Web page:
I love Scrivener. Love love luuuurrrvve. Want to have its babies kind of love.
I shouldn’t have worried. Scrivener has quickly won my heart. And the split screen feature is a HUGE plus. I love being able to have two different views open simultaneously within the software.
One thing I’ve also quickly learned to love is the labels function. I use it in a variety of ways. For example, for my Triple Trouble series, which is growing into a massive project, I can use them to color-code characters. Like wolves one color, dragons another, jaguars, etc. Makes it easy when I’m looking for a character to find them that way.
Likewise, I use labels to denote a particular section’s “doneness.” I use bright pink with a “To Finish” label and make sure to set the color to be viewable in the binder, the corkboard, outline, etc. As I finish each section, I remove the label. Makes it super easy to see what I still have yet to finish.
You could use labels any way you like. (Yes, I know I could use the status function, but with the label, it’s right there in my face.) But as you can see from the screenshot from my current WIP, what has yet to be done stands out like a sore thumb, no?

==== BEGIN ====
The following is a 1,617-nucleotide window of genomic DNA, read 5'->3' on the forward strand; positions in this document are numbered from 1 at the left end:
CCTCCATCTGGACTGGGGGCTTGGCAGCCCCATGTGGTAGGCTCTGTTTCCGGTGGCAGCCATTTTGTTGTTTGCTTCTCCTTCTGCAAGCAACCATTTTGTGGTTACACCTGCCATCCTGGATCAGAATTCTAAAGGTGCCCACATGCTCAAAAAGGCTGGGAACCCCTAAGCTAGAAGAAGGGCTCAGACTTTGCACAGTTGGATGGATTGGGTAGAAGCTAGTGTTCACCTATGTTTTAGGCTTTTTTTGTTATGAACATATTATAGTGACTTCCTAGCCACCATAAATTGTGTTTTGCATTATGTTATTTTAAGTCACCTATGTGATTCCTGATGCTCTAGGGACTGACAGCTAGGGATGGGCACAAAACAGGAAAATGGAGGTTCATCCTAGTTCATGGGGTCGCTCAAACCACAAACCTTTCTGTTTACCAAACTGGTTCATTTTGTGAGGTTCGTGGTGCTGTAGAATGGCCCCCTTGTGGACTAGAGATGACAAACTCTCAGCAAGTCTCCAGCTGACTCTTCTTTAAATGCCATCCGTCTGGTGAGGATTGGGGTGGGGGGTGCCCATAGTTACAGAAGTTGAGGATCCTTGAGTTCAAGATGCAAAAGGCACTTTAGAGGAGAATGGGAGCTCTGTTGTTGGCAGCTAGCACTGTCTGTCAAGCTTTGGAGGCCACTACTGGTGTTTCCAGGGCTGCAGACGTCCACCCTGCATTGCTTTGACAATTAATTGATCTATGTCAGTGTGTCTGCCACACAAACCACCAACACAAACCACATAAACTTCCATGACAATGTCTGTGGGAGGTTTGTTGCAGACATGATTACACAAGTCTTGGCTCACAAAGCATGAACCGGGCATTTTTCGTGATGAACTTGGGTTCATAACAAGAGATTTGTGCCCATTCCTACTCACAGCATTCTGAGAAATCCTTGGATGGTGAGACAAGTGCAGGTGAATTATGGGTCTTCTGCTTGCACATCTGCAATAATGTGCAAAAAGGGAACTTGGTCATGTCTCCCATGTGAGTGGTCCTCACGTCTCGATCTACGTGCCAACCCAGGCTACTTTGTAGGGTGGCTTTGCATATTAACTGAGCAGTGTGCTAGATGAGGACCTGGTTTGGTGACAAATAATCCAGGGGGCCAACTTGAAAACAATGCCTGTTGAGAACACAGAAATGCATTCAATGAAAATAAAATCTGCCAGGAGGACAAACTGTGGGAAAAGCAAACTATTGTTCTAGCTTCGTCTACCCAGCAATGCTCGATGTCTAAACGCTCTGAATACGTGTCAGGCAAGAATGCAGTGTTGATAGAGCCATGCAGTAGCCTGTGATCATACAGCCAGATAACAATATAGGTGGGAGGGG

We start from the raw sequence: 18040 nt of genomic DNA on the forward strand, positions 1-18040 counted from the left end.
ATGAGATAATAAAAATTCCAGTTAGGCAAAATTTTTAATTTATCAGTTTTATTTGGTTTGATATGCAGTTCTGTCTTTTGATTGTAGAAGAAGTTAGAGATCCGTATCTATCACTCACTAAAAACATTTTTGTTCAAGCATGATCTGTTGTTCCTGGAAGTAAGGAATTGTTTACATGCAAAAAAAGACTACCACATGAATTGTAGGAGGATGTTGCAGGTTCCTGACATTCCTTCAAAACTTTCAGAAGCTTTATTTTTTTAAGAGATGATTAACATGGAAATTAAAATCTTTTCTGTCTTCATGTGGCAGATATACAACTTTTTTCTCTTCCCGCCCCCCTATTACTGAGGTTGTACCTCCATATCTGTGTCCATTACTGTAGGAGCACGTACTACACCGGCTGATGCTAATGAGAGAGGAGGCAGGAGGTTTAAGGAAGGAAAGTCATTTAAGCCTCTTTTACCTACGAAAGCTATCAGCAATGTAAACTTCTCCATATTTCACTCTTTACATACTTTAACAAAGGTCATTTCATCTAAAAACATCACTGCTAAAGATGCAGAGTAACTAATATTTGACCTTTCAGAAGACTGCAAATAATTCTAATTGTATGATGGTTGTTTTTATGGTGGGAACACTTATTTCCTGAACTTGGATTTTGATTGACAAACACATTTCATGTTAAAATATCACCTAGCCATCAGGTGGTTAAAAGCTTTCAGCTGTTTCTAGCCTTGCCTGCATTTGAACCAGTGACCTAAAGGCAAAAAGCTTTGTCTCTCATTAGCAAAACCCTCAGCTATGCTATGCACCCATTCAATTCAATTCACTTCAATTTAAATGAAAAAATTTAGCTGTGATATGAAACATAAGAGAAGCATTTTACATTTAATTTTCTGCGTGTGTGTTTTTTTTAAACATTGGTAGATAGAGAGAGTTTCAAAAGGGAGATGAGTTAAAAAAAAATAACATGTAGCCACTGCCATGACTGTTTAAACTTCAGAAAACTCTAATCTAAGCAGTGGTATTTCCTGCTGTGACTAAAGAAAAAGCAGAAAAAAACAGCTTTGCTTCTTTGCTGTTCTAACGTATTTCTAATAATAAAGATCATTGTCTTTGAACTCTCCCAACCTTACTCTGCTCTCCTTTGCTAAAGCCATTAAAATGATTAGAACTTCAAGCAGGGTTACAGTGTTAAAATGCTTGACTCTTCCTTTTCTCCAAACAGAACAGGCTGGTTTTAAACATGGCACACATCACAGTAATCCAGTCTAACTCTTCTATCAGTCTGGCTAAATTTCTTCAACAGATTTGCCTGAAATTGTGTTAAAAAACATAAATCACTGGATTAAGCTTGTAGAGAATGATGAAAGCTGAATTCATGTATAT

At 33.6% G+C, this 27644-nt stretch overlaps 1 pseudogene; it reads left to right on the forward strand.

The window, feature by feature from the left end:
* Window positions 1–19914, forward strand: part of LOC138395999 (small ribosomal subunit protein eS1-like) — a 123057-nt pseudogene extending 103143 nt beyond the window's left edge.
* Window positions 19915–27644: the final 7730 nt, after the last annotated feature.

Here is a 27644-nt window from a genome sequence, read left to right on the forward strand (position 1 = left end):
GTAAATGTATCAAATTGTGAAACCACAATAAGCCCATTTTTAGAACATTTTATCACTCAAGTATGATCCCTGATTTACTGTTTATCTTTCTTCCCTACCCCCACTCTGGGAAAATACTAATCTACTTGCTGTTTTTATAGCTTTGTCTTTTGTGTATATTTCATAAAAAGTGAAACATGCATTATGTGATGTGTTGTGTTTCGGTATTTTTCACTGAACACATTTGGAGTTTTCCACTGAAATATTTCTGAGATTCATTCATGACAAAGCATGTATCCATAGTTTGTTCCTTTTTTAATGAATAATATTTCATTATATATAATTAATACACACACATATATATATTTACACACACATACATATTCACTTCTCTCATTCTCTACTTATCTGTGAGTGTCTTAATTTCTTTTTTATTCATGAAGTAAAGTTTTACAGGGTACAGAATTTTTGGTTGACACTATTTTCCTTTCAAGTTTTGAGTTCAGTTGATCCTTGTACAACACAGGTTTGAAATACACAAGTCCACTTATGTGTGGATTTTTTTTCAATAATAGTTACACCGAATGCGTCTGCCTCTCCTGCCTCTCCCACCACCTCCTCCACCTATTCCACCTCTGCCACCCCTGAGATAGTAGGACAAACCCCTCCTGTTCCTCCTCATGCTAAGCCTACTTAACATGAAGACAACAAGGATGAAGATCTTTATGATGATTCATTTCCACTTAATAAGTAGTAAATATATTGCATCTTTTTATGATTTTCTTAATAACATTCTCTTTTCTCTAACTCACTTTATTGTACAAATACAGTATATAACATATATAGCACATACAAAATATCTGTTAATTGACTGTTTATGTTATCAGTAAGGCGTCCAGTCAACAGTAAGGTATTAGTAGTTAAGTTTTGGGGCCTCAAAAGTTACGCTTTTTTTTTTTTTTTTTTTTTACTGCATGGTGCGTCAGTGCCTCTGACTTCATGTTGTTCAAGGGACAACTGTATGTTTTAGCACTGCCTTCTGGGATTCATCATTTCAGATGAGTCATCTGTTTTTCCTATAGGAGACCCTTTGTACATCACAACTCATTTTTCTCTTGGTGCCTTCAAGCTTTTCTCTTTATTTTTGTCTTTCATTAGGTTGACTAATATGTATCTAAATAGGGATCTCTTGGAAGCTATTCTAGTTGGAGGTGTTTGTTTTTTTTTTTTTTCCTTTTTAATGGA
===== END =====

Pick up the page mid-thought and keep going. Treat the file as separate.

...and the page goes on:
And the reason I have the [[ brackets is because it’s an old holdover for me from years ago, before SuperNotecard, when I still used Word and Word alone. A friend taught it to me. It allowed me to skim through a manuscript with the Find feature to locate places quickly. When I moved to SuperNotecard, I used them for both chapter names/titles (so I could skim through the exported manuscript quickly for formatting) and to denote places where I still needed to fix, tweak, or check something. For example: [[finish scene, [[insert sex scene here, [[check spelling of that, [[check correct trademark. Those kinds of notes to myself.
And this file started out in SNC. When I exported it to Scrivener, I kept the bracket notations because as I split the resulting exported file into chunks again, I was easily able to find my “cards” in the .rtf file it exported and then split it back into chunks in Scrivener.
This is just one of the many ways I use Scrivener to work for me and make my workflow process more efficient.